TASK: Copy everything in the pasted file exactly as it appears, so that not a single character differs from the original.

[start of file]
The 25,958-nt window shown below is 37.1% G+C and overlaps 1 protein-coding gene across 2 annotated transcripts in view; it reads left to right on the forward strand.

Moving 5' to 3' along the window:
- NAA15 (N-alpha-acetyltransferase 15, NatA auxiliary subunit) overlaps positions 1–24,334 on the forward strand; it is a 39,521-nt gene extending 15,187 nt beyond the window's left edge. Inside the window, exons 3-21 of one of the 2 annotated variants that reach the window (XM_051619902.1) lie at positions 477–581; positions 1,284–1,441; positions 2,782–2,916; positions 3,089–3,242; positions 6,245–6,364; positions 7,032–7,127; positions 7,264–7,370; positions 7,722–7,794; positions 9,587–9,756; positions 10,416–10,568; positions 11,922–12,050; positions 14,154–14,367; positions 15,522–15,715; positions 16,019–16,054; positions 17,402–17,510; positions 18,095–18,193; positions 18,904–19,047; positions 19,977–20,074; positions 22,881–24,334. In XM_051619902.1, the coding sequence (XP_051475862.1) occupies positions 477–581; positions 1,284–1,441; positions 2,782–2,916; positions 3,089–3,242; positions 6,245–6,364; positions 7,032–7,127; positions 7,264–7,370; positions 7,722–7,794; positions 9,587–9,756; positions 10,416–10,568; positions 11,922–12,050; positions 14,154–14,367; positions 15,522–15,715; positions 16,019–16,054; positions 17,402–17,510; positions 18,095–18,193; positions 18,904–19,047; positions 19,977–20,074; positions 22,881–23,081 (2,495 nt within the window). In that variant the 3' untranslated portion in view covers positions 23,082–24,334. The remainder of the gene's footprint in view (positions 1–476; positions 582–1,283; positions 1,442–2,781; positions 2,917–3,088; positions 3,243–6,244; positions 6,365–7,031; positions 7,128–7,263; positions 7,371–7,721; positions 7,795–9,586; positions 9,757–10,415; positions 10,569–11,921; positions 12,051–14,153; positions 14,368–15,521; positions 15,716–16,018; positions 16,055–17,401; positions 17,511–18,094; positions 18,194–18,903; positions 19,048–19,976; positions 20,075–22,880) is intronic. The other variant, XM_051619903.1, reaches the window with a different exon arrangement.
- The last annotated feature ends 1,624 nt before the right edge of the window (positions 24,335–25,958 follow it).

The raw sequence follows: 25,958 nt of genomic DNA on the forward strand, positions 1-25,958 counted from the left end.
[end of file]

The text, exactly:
The 25,958-nt window shown below is 37.1% G+C and overlaps 1 protein-coding gene across 2 annotated transcripts in view; it reads left to right on the forward strand.

Moving 5' to 3' along the window:
- NAA15 (N-alpha-acetyltransferase 15, NatA auxiliary subunit) overlaps positions 1–24,334 on the forward strand; it is a 39,521-nt gene extending 15,187 nt beyond the window's left edge. Inside the window, exons 3-21 of one of the 2 annotated variants that reach the window (XM_051619902.1) lie at positions 477–581; positions 1,284–1,441; positions 2,782–2,916; positions 3,089–3,242; positions 6,245–6,364; positions 7,032–7,127; positions 7,264–7,370; positions 7,722–7,794; positions 9,587–9,756; positions 10,416–10,568; positions 11,922–12,050; positions 14,154–14,367; positions 15,522–15,715; positions 16,019–16,054; positions 17,402–17,510; positions 18,095–18,193; positions 18,904–19,047; positions 19,977–20,074; positions 22,881–24,334. In XM_051619902.1, the coding sequence (XP_051475862.1) occupies positions 477–581; positions 1,284–1,441; positions 2,782–2,916; positions 3,089–3,242; positions 6,245–6,364; positions 7,032–7,127; positions 7,264–7,370; positions 7,722–7,794; positions 9,587–9,756; positions 10,416–10,568; positions 11,922–12,050; positions 14,154–14,367; positions 15,522–15,715; positions 16,019–16,054; positions 17,402–17,510; positions 18,095–18,193; positions 18,904–19,047; positions 19,977–20,074; positions 22,881–23,081 (2,495 nt within the window). In that variant the 3' untranslated portion in view covers positions 23,082–24,334. The remainder of the gene's footprint in view (positions 1–476; positions 582–1,283; positions 1,442–2,781; positions 2,917–3,088; positions 3,243–6,244; positions 6,365–7,031; positions 7,128–7,263; positions 7,371–7,721; positions 7,795–9,586; positions 9,757–10,415; positions 10,569–11,921; positions 12,051–14,153; positions 14,368–15,521; positions 15,716–16,018; positions 16,055–17,401; positions 17,511–18,094; positions 18,194–18,903; positions 19,048–19,976; positions 20,075–22,880) is intronic. The other variant, XM_051619903.1, reaches the window with a different exon arrangement.
- The last annotated feature ends 1,624 nt before the right edge of the window (positions 24,335–25,958 follow it).

The raw sequence follows: 25,958 nt of genomic DNA on the forward strand, positions 1-25,958 counted from the left end.